Movie review: The Lady in the Van
Maggie Smith stars as a woman who makes her home in a rusty van parked outside the house of an uptight playwright named Alan Bennett in this story about finding safe harbor
The Lady in the Van
Starring: Maggie Smith, Alex Jennings, Jim Broadbent
Directed by: Nicholas Hytner
Running time: 104 minutes
MPAA Rating: PG-13
By Katherine Monk
Homelessness is a social ill that brings out the worst in us. We want to turn away from the man in greasy clothes with shopping bags taped to his feet. We want to cross the street before the soot-faced woman with the psychotic stare starts randomly screaming expletives. And we want to go home to our comfortable beds without feeling guilty about all the people we passed that day who sleep on soggy cardboard boxes.
It’s a perfectly normal response to a problem that feels so overwhelming, it paralyses most people into willful inaction. “It’s tragic, but I can’t fix the problems of the world by myself,” we tell ourselves.
And yet, if we all had a choice, we’d prefer to live in a world where everyone has safe shelter and access to a warm meal. We’d all prefer walking home without stepping over bodies cocooned in a dirty blankets.
So where is the disconnect between what we want and what we see?
According to Nicholas Hytner’s new movie The Lady in the Van, the disconnect is probably a function of ego more than anything else because an obsession with appearance is the first villain we encounter.
Alan (Alex Jennings) is an aspiring novelist and playwright living in London in the early 1970s, just as working-class neighbourhoods are beginning to gentrify, and the public taste for status is beginning to swell.
Alan bought his first flat on a hot block, but just when he feels like a man on the verge of a social breakthrough, a rusty old van containing an old woman named Miss Shepherd (Maggie Smith) turns up on the sidewalk in front of his house.
She’s dirty and the van barely moves but she has a right to park there, putting Alan in the most unpleasant of positions: He wants to look like a charitable, open-minded soul with solid moral values, but he doesn’t want some sketchy homeless person in his life, or even close to his front door.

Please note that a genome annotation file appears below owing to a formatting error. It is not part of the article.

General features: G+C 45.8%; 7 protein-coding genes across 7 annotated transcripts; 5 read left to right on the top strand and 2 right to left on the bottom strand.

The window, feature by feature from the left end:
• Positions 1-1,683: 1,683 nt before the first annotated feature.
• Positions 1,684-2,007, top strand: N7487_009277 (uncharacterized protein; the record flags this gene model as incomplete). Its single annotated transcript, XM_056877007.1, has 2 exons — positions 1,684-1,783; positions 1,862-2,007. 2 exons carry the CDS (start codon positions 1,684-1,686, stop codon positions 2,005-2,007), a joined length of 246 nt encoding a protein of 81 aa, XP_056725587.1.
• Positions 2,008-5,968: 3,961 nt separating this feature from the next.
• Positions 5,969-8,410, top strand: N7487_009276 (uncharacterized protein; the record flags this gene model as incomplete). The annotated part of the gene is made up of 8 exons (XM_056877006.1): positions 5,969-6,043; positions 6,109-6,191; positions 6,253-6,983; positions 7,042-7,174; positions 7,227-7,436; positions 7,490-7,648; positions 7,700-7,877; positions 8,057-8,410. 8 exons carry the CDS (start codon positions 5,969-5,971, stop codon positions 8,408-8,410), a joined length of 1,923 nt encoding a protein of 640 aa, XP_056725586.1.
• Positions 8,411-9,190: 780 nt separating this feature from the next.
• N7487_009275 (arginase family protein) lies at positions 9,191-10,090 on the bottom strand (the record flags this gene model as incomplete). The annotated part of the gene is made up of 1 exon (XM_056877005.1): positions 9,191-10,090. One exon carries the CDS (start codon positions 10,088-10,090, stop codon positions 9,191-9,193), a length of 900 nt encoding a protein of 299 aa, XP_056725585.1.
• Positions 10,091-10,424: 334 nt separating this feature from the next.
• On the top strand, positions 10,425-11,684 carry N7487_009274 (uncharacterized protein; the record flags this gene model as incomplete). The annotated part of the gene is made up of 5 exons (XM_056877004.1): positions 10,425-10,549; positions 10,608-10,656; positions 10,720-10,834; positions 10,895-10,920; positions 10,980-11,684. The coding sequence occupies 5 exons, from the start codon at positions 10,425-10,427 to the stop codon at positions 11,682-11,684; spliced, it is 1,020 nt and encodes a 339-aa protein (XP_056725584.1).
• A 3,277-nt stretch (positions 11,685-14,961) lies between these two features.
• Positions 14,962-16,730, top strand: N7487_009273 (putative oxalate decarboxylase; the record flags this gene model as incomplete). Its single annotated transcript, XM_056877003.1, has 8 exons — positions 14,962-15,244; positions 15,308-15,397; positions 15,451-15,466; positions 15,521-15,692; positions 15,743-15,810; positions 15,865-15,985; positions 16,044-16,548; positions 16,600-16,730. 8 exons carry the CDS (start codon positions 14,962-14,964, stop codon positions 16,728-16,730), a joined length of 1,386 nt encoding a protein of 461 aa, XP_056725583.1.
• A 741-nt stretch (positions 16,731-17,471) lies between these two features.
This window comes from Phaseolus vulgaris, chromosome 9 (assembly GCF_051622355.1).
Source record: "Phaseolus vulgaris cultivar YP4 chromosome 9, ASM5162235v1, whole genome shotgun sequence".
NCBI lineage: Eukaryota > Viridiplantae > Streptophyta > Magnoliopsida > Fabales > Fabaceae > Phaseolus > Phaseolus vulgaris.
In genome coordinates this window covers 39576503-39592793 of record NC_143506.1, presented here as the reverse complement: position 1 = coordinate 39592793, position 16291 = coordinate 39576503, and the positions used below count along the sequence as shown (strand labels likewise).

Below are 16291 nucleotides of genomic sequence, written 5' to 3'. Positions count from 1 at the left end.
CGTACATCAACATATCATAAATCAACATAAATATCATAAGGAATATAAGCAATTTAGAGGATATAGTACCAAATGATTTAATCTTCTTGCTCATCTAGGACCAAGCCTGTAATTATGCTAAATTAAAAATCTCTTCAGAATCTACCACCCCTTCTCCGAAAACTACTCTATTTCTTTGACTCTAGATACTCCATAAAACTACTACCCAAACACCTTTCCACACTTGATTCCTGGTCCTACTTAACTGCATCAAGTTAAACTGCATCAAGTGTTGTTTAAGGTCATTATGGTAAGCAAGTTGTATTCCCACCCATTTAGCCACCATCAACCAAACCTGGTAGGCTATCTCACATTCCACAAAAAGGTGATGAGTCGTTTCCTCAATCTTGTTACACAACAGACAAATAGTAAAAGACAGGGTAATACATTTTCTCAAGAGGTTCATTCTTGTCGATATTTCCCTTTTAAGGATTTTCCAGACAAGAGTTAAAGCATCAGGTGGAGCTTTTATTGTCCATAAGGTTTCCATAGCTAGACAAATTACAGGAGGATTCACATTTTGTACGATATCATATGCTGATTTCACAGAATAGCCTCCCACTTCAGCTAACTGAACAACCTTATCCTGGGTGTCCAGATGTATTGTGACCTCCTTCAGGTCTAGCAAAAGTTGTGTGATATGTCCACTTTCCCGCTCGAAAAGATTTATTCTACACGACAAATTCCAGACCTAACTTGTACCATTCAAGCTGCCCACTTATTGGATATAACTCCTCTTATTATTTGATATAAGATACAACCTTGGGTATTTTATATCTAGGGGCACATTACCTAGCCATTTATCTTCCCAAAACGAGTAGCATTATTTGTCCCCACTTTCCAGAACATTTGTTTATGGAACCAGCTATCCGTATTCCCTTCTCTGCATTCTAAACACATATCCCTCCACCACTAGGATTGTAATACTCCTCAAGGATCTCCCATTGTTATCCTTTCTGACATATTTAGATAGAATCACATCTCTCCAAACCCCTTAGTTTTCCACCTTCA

Making things more complicated, she’s pushy and aggressive and every time Alan feels a hint of benevolence, she crosses a boundary and demands to use his lavatory — often leaving unflushed feces behind.
Alan’s neighbours are mortified. They want the van moved. They want Alan to object, but the weight of the law rests on her side. In other words, much like the derelict van, Alan is stuck. The old woman is there to stay.
It’s an unpleasant and awkward situation, and it forms the central dilemma in Hytner’s adaptation of Alan Bennett’s autobiographical story. Yet, as unpleasant as it all seems, even from a viewer’s perspective, there is great comfort to be found in this film as it delicately, and compassionately, unveils layer after layer of ego to show us our infinite capacity for love.
Using a narrative device that splits Alan into two characters — literally — we watch Alan negotiate with his own fears and his own ego. The writerly ego is stern, pragmatic and emotionally detached. It’s also incredibly witty because it has distance and can parse emotional responses, making the closeted and compassionate voice feel victimized and guilty.
It’s an engaging one-man play unto itself, but the drama grows richer, and far deeper, once we get the old lady in the van involved in the mental denouement.
Without resorting to mock saintliness or entirely saccharine theatrics, Maggie Smith creates a character we easily recognize. She’s someone who once had a place in the real world. She’s an educated and well-spoken eccentric, but she’s not mentally ill.
Smith flips every dogeared corner of this musty crone archetype without once resorting to caricature. And because of her ability to play it dramatically straight, the twin Alans bring the humour.
Instead of making fun of the oddball old woman, Alan pokes fun at himself and his unspoken, guilty fears. He is forced to penetrate his own denial, and investigate his own subconscious desire to find some narrative order in the chaos.
As a result, we are essentially watching Alan Bennett’s own metamorphosis from book-bound dramatist to soulful playwright. The more he questions his own reaction to the lady in the van, the more he learns about himself, as well as the world at large.
From a place of fear and an obsession with appearances, we watch him find a whole new view of the world through her broken windows. Like us, he was waiting for her to change, to wake up and crave a real bed and a square meal that could be remedied by a self-improvement montage that offered a shower and a clean change of clothes.
Hollywood has seduced us into thinking it’s just a matter of medication and hygiene; that we can erase homelessness through cosmetic means. What’s laudable about this movie is the way it silently addresses this fallacy through believable inter-personal dynamics — without moral grandstanding.
It’s a subtle tour de force that flirts with corny cliché but takes it one step sideways every time thanks to the carefully modulated performances from the two leads. Let’s face it, watching a movie about a homeless woman is about as seductive as seeing a homeless person in real life: Our first impulse is to turn away.
Yet, thanks to Smith and Jennings, The Lady in the Van doesn’t just stall in our psyche. It forces us to get out of our little life compartment and push human compassion to the curb.
THE EX-PRESS, February 5, 2016